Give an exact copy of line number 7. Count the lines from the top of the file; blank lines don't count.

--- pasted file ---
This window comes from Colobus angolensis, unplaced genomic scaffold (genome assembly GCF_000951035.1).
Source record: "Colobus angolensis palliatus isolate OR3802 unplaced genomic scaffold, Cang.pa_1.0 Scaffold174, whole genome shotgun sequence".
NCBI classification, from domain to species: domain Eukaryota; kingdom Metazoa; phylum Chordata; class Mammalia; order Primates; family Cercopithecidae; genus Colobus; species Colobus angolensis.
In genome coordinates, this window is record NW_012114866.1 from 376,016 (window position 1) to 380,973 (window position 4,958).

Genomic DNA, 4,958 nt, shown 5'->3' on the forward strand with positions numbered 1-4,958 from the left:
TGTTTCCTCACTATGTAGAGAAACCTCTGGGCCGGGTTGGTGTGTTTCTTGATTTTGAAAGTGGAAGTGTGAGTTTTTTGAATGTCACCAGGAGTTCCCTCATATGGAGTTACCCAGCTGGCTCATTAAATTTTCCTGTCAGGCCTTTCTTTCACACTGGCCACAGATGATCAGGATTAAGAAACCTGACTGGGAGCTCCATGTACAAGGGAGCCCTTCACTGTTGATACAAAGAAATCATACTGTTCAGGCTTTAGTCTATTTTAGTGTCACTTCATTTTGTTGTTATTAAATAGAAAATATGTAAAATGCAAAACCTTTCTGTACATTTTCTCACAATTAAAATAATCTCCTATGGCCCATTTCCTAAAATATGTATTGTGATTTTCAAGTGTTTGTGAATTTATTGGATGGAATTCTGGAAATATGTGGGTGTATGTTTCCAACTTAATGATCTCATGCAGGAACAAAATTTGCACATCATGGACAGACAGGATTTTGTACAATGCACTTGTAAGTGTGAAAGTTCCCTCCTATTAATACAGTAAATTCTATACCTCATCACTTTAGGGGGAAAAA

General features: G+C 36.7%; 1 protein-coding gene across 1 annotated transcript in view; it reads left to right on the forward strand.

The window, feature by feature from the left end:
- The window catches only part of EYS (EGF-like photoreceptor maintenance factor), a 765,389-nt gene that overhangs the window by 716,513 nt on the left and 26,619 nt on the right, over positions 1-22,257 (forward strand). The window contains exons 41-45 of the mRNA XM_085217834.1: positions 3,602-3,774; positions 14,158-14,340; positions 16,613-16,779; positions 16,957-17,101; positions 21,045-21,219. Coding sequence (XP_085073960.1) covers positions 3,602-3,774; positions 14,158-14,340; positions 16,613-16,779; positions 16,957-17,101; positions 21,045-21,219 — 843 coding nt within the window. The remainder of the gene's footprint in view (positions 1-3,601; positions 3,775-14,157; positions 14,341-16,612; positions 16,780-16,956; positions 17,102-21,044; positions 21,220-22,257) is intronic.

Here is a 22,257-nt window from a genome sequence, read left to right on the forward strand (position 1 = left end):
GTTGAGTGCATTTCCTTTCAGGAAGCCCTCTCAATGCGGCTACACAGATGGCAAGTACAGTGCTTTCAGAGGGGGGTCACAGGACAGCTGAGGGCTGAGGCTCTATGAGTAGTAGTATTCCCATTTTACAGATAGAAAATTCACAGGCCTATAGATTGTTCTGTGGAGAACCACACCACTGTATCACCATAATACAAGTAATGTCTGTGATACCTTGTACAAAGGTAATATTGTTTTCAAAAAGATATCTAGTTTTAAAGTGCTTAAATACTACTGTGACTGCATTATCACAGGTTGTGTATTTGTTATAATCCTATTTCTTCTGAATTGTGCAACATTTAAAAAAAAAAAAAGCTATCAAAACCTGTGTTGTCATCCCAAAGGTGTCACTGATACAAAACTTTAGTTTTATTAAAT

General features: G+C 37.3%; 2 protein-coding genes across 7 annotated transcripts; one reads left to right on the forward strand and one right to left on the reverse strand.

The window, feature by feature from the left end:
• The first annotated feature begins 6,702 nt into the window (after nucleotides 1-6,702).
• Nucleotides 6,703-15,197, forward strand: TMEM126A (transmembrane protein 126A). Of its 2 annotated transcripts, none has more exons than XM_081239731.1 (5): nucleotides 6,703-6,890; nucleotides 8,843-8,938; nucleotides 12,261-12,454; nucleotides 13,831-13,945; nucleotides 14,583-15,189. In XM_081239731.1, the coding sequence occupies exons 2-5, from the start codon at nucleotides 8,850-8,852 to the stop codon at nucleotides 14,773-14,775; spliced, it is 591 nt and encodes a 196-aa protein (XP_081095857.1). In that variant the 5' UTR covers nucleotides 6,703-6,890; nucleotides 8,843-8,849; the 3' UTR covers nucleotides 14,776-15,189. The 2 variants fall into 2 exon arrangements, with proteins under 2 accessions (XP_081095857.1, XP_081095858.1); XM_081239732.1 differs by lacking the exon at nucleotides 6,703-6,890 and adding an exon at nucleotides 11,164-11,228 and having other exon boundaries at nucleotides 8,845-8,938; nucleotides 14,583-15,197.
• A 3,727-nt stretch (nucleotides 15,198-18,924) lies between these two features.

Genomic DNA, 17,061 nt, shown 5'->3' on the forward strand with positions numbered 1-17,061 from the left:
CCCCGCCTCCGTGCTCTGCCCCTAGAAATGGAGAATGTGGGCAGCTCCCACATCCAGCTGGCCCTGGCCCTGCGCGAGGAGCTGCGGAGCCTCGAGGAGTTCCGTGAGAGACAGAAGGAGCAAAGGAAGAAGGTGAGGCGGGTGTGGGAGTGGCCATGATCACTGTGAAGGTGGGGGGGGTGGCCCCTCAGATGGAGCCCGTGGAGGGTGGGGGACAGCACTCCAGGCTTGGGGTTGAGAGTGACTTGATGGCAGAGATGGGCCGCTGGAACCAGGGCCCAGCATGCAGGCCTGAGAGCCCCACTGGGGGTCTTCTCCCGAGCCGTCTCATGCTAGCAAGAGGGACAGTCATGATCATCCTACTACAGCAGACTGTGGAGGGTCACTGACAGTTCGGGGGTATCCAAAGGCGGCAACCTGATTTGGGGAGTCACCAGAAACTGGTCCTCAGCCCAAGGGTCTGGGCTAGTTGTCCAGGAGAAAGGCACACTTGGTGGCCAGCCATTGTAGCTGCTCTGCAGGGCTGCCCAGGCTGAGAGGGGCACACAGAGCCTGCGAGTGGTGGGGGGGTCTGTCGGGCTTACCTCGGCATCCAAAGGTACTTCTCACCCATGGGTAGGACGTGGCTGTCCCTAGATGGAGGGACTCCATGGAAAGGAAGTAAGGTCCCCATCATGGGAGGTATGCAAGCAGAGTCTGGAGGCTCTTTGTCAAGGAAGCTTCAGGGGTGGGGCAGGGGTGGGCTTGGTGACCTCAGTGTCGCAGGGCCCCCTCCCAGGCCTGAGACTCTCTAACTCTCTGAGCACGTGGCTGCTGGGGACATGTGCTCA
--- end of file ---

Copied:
General features: G+C 36.7%; 1 protein-coding gene across 1 annotated transcript in view; it reads left to right on the forward strand.